I’m typing this in my cabin on the Sergie Vavilov, our ship to Antarctica. We have had an interesting first day on ship and hope that it increases as get closer to the Antarctic continent.
We assembled at the prescribed meeting point in the Ushuaia foreshore car park yesterday afternoon at 4.00 pm. We were then bussed along the wharf, through security such as it was, to the ship where we had time to unpack and explore. Before leaving port, we had our compulsory life boat drill – all turning out in appropriate gear and life jackets out onto the boat deck.
We set sail at 8.00 pm while we were having dinner. The food was a very nice 3 course dinner served by the crew. We have 101 passengers, 15 Peregrine staff and a ship’s operational crew of 45. It was a very smooth pleasant night as we sailed along the Beagle Canal for the first four or five hours and then it became a lot rougher as we entered the Drake Passage.
I am sharing my cabin with Conor, an Irish Postman. The cabin is only small – about 2.5 metres wide and 4.5 metres long. Conor’s bunk is the left of the door with a bulkhead at the end of his bed. The desk is on the other side of the bulkhead and then my bed is at 90 degrees and parallel to the wall. We have a cupboard with shelves and hanging space and just inside the door to the right is the shower and toilet which we share with the cabin next door.
I woke this morning to find that the waves were 5 to 8 metres in height. Now, in the evening, they have calmed to about half that size. It has been quite difficult to walk around and although no one has fallen, several glasses, cups and other items on shelves have fallen off as the ship has rocked and rolled. Our expedition leader told us that hese conditions were quite average for this crossing.
I haven’t felt sick yet, although I have been careful to take my pills. There were very few people at breakfast this morning although those of us that did turn up had a nice meal of bacon and eggs.
It was very difficult trying to have a shower as the ship rolled through the waves. I gave up trying to stand on one leg in order to wash my foot and just bent over – all the time grasping for the handrail for support. I lay in bed for a while this morning watching my jacket swing in an arc of 20 degrees to the left and right of vertical as it hung on the hook at the end of the bed.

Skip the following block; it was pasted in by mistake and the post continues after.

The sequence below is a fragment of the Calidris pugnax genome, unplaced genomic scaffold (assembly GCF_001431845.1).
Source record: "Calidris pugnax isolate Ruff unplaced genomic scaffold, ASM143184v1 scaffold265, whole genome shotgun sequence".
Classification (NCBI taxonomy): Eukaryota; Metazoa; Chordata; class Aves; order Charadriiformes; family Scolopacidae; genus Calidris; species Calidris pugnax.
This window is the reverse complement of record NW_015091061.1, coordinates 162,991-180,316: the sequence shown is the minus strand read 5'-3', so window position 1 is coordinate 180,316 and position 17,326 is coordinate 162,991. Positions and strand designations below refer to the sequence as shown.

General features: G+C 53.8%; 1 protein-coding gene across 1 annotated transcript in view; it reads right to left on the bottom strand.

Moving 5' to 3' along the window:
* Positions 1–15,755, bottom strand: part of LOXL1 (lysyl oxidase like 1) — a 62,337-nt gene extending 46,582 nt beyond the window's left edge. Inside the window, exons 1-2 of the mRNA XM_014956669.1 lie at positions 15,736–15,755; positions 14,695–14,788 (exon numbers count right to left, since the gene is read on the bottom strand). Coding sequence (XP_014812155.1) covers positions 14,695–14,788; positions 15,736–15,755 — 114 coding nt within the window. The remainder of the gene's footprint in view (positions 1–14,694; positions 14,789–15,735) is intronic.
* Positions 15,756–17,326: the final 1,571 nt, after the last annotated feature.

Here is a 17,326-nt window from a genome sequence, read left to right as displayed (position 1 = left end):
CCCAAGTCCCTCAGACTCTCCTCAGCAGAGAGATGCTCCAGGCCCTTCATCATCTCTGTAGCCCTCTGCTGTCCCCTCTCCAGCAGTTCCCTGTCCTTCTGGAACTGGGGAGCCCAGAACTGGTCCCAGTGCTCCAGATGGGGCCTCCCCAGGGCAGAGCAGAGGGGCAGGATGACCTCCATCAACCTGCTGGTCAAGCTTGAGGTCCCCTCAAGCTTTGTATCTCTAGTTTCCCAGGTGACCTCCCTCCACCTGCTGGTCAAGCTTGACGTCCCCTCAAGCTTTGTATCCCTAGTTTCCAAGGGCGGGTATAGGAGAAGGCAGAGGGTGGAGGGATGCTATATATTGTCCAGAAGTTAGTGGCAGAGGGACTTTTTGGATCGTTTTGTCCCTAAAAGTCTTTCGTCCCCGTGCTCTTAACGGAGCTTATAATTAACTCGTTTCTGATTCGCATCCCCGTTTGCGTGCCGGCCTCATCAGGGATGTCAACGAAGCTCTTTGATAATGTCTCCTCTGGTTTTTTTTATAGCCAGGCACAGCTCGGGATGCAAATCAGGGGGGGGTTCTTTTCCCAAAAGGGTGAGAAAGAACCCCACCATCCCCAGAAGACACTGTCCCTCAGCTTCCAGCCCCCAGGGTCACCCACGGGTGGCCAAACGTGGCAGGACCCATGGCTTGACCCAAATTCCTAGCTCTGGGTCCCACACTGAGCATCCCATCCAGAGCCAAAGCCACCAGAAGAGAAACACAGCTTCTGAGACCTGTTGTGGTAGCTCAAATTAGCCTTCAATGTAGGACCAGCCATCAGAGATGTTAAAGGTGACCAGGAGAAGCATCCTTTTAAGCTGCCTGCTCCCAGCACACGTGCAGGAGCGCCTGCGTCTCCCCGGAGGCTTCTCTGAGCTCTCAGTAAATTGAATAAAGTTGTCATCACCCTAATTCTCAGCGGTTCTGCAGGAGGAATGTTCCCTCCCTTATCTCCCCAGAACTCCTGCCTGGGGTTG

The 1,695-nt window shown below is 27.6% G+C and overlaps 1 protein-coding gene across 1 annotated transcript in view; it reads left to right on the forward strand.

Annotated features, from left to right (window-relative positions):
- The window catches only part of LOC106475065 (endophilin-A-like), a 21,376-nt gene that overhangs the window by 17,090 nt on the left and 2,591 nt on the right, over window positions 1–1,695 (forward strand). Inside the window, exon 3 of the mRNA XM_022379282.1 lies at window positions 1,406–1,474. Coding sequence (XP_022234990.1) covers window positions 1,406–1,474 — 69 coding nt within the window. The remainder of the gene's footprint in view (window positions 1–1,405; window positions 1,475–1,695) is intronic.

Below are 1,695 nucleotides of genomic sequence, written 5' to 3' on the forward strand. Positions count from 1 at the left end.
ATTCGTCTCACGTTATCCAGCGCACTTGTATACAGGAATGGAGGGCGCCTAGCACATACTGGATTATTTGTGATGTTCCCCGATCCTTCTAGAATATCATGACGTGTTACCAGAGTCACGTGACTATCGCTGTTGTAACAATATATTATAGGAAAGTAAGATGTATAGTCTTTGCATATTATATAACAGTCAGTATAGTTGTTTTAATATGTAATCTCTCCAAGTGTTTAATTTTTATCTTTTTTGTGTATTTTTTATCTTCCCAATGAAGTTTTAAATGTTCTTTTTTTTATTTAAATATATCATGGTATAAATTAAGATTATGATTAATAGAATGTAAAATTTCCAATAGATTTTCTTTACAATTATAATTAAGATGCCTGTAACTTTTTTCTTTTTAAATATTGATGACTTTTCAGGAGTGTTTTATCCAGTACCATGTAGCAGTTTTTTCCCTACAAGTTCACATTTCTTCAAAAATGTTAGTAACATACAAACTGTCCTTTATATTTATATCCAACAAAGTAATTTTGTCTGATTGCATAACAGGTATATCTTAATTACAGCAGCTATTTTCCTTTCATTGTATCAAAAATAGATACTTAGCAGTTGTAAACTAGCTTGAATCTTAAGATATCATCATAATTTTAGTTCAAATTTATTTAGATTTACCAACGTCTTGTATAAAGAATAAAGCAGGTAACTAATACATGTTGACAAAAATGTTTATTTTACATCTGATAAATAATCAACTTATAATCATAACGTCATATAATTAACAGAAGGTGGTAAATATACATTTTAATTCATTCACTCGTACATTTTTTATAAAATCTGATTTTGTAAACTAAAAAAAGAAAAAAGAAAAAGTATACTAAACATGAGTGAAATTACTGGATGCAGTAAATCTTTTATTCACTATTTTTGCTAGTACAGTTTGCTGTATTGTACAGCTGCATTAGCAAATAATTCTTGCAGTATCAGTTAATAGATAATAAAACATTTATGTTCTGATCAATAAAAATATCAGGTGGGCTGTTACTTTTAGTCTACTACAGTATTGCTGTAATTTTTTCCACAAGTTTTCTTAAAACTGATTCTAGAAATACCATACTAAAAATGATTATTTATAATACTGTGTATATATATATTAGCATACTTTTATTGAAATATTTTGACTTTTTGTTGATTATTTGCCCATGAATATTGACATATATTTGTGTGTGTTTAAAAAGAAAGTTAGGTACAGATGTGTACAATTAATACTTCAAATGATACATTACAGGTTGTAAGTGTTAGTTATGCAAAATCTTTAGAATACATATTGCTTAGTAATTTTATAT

Throughout the day we have had a series of talks by staff members, each of whom has a special interest, or set of knowledge. The talks have been on whales, birds, photography and ice / icebergs. I spent a half hour on the bridge but there wasn’t much to see. The officer of the watch (1st mate) spends his whole watch standing behind the controls staring out to sea and occasionally monitoring the ship’s systems. The only wild life that I have seen today has been three albatrosses.
I have found that the best place to sit is in the bar / lounge area where I can see the horizon. At lunch time, I wasn’t sure that I really felt like much food, but I found that I was hungrier than I thought. There are only a series of small portholes in the dining room and I wasn’t sure how well I would feel if I was in there for a long time. A few more people turned up for lunch, but it wouldn’t have been much more than half the number of passengers. I guess that the others are in their bunks riding out these seas.
(Quick pause here as I fell sideways off the chair and onto my bunk as a big wave rolled through. The waves are now coming from the west straight onto the side of the ship, rather than from 45 degrees behind us as they were this morning.).
We should cross the Antarctic convergence zone sometime tonight and probably reach the South Shetlands tomorrow afternoon. Then we can expect calmer waters. Jill would not have liked this first part of the voyage at all. Now I’m off to happy hour at the bar.